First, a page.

There are many different computational techniques that can be used to interpret cryoEM maps, depending on the resolution range the map falls in. Each of the following sections describes a category of possible submissions in the cryoEM Modeling Challenge.
Volume interpretation represents a class of techniques that can be applied to structures where the resolution is insufficient for molecular modeling approaches. We have divided these techniques into three broad categories. The first category is map segmentation; separating a map into meaningful sub-regions. Segmentation may be accomplished in a variety of ways, depending on the available information. For example, if crystal structures of domains or components of the map are available, they can be docked into the cryoEM reconstruction. De novo segmentation methods may attempt to perform automated segmentation based on, for example, the location of low-density regions combined with the symmetry of the structure. Validation of results remains a major issue for this technique.
The second technique is secondary structure element annotation. At sub-nanometer resolution, α-helices become resolvable, and as the resolution improves further, β-sheets become discernible, eventually showing strand separation. In this intermediate (~5-10 Å) resolution range, tools for automatic identification and localization of secondary structure elements become quite valuable, but again, in marginal cases there are validation issues. In addition, in this resolution range, it becomes possible to dock crystal structures with much higher levels of confidence.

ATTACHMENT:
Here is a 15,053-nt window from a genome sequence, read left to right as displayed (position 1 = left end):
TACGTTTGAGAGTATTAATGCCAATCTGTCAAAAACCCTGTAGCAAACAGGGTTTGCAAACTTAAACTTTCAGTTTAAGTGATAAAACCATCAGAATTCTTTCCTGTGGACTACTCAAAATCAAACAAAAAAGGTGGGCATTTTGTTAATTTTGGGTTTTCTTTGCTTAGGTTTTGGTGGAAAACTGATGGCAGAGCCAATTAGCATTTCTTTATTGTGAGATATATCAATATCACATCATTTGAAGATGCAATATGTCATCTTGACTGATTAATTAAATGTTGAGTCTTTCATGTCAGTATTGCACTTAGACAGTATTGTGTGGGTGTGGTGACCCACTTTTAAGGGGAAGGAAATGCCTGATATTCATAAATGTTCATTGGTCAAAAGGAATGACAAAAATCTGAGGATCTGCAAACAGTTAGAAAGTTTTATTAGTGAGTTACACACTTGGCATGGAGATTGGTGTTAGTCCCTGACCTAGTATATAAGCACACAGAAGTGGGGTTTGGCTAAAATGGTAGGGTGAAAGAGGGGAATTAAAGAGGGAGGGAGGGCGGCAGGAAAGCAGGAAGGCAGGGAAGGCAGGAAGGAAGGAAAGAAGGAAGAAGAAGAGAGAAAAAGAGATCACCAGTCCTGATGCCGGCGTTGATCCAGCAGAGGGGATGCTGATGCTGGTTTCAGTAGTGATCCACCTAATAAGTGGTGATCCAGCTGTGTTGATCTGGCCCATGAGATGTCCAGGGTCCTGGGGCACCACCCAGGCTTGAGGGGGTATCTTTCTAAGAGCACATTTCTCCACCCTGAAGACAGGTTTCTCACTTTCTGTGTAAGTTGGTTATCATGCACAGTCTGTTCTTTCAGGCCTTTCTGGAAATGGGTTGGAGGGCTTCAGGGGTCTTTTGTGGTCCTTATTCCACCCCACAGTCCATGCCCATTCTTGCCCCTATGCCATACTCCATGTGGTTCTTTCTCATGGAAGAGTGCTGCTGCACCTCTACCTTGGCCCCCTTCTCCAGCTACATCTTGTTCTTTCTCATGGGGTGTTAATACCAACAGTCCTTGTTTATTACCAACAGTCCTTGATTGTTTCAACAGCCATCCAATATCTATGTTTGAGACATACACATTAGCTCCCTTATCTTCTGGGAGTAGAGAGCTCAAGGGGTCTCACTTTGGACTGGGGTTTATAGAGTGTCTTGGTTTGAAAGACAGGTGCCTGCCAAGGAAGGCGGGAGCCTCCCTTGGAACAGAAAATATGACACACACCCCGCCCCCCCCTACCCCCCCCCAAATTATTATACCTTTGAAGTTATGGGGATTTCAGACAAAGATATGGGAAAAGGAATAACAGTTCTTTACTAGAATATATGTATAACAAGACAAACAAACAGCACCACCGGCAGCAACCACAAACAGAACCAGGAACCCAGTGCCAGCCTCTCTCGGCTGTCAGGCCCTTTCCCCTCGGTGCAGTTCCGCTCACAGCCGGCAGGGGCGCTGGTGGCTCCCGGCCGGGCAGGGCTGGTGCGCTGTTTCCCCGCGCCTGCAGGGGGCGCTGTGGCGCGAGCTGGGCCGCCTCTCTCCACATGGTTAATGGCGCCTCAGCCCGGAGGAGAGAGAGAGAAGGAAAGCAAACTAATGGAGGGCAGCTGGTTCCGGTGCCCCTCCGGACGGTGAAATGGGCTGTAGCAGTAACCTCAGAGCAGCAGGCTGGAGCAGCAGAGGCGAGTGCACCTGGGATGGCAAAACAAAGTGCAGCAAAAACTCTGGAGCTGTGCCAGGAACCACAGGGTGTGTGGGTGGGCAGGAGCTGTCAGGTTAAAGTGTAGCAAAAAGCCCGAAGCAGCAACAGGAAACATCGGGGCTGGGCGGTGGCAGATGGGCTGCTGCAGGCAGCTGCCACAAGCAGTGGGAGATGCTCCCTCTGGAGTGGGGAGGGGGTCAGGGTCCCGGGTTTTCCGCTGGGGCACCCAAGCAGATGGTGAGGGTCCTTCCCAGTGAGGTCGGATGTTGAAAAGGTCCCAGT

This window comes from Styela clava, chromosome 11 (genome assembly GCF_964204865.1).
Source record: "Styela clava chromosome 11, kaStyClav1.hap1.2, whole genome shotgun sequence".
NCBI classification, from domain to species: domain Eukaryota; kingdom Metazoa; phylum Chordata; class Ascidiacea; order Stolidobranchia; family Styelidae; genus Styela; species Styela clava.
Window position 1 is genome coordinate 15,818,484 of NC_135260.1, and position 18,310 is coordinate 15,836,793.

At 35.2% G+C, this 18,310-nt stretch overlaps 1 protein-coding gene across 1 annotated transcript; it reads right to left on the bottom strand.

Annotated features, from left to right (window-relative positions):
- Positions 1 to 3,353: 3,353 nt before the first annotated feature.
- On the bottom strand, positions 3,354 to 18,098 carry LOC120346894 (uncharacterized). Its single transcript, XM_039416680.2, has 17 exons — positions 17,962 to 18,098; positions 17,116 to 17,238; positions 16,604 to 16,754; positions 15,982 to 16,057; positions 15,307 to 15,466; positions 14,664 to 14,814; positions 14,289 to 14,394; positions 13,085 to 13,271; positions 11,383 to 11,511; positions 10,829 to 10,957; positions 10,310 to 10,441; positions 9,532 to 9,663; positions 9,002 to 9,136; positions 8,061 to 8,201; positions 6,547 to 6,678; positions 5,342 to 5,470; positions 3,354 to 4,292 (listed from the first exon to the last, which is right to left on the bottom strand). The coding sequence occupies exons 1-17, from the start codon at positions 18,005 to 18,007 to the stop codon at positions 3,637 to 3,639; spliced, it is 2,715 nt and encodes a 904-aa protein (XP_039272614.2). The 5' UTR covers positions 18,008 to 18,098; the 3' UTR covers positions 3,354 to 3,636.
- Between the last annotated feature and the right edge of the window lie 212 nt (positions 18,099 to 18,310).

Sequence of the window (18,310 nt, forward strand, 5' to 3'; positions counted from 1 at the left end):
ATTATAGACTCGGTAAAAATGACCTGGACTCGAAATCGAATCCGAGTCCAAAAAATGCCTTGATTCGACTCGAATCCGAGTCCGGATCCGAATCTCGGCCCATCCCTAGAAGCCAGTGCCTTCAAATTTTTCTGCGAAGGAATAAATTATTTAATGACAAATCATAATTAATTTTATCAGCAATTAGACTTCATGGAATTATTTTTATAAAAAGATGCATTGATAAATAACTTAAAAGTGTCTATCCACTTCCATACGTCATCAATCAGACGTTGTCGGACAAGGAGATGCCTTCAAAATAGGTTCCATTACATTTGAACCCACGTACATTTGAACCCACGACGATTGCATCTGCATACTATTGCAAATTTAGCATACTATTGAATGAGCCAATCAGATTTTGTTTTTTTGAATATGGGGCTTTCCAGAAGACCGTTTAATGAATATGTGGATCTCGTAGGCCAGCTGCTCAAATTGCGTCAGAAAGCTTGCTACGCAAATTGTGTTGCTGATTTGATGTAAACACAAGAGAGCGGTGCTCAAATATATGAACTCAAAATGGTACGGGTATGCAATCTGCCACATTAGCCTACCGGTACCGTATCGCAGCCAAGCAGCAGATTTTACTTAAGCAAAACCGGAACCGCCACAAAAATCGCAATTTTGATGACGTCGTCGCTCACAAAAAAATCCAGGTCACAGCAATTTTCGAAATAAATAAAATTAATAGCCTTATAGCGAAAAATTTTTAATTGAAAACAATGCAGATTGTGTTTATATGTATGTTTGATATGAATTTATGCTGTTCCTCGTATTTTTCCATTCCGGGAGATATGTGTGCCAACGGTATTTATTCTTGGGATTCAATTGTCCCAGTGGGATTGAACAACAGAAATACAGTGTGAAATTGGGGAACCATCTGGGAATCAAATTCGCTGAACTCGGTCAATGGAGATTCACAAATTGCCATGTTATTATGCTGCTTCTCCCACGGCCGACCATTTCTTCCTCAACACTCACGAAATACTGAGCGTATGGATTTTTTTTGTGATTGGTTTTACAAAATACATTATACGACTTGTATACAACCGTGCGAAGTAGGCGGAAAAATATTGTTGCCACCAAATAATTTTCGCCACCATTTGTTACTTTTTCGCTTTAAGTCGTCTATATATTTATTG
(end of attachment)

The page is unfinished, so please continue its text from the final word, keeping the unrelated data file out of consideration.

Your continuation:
The final technique in this class is Cα protein backbone tracing. In the 3.5-5 Å resolution range, it is often possible to perform unambiguous tracing of the protein backbone directly from the density map. Some methods for achieving this rely on additional information, such as sequence-based secondary structure prediction or the existence of a crystal structure of a homologue, to help resolve ambiguities.
These methods yield true atomistic models derived from cryoEM density maps. The first of the three methods in this class is related to rigid-body docking described above. The implementation of this method may take many forms, and some methods are resolution-dependent. In many cases where flexible modeling is considered impractical, larger models will be broken into domains, for example at hinge points, to attempt to elucidate more information about differences between the cryoEM structure and the model. Variations of this method have been used in cryoEM for decades, even on structures at very low resolutions. Once again, the major difficulty lies in establishing the reliability of the final results.
The second class of modeling techniques comprises flexible docking methods. Rather than simply finding the best 3D position and orientation for an atomistic model within a cryoEM map, in this method the atomic positions are locally adjusted to better match the experimental data. This can be used to model structures in various conformational states, or can make corrections to homology models. However, again there are serious questions related to the level of detail at which such flexible docking can be trusted. For example, at ~8 Å resolution, α-helices are clearly resolved, but if the flexible fitting were to try to use the density map to modify sidechain orientations, the results would obviously be invalid. Groups developing these techniques are working to establish how to balance molecular modeling energy functions against the need to match the information content of the experimental data.